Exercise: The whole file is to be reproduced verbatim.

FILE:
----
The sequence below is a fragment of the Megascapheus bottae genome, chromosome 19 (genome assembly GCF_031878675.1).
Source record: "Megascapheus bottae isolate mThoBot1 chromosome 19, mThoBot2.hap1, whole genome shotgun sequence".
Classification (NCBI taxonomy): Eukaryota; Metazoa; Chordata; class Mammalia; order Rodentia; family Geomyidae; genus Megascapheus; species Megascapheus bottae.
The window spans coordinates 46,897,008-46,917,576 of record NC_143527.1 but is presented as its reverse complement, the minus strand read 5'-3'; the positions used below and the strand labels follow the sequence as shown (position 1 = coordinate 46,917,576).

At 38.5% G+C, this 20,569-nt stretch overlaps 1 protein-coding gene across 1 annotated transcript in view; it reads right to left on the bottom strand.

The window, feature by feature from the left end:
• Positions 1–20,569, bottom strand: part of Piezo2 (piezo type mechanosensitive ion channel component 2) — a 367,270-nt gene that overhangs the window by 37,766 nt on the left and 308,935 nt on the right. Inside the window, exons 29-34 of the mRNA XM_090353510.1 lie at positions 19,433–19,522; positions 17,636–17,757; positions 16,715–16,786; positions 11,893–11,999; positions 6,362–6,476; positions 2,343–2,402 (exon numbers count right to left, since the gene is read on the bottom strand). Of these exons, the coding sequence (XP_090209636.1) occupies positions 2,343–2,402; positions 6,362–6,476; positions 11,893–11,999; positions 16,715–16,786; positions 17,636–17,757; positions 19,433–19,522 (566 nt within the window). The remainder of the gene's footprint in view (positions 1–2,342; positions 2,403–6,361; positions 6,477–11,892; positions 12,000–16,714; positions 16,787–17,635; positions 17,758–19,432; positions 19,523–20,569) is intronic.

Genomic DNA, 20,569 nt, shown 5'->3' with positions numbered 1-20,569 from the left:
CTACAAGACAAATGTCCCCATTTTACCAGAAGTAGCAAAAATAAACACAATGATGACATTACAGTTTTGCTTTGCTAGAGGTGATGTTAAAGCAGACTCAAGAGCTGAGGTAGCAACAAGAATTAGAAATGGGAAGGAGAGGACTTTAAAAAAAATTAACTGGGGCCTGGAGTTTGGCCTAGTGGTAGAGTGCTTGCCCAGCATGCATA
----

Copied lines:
The sequence below is a fragment of the Megascapheus bottae genome, chromosome 19 (genome assembly GCF_031878675.1).
Source record: "Megascapheus bottae isolate mThoBot1 chromosome 19, mThoBot2.hap1, whole genome shotgun sequence".
Classification (NCBI taxonomy): Eukaryota; Metazoa; Chordata; class Mammalia; order Rodentia; family Geomyidae; genus Megascapheus; species Megascapheus bottae.
The window spans coordinates 46,897,008-46,917,576 of record NC_143527.1 but is presented as its reverse complement, the minus strand read 5'-3'; the positions used below and the strand labels follow the sequence as shown (position 1 = coordinate 46,917,576).

At 38.5% G+C, this 20,569-nt stretch overlaps 1 protein-coding gene across 1 annotated transcript in view; it reads right to left on the bottom strand.

The window, feature by feature from the left end:
• Positions 1–20,569, bottom strand: part of Piezo2 (piezo type mechanosensitive ion channel component 2) — a 367,270-nt gene that overhangs the window by 37,766 nt on the left and 308,935 nt on the right. Inside the window, exons 29-34 of the mRNA XM_090353510.1 lie at positions 19,433–19,522; positions 17,636–17,757; positions 16,715–16,786; positions 11,893–11,999; positions 6,362–6,476; positions 2,343–2,402 (exon numbers count right to left, since the gene is read on the bottom strand). Of these exons, the coding sequence (XP_090209636.1) occupies positions 2,343–2,402; positions 6,362–6,476; positions 11,893–11,999; positions 16,715–16,786; positions 17,636–17,757; positions 19,433–19,522 (566 nt within the window). The remainder of the gene's footprint in view (positions 1–2,342; positions 2,403–6,361; positions 6,477–11,892; positions 12,000–16,714; positions 16,787–17,635; positions 17,758–19,432; positions 19,523–20,569) is intronic.

Genomic DNA, 20,569 nt, shown 5'->3' with positions numbered 1-20,569 from the left:
CTACAAGACAAATGTCCCCATTTTACCAGAAGTAGCAAAAATAAACACAATGATGACATTACAGTTTTGCTTTGCTAGAGGTGATGTTAAAGCAGACTCAAGAGCTGAGGTAGCAACAAGAATTAGAAATGGGAAGGAGAGGACTTTAAAAAAAATTAACTGGGGCCTGGAGTTTGGCCTAGTGGTAGAGTGCTTGCCCAGCATGCATA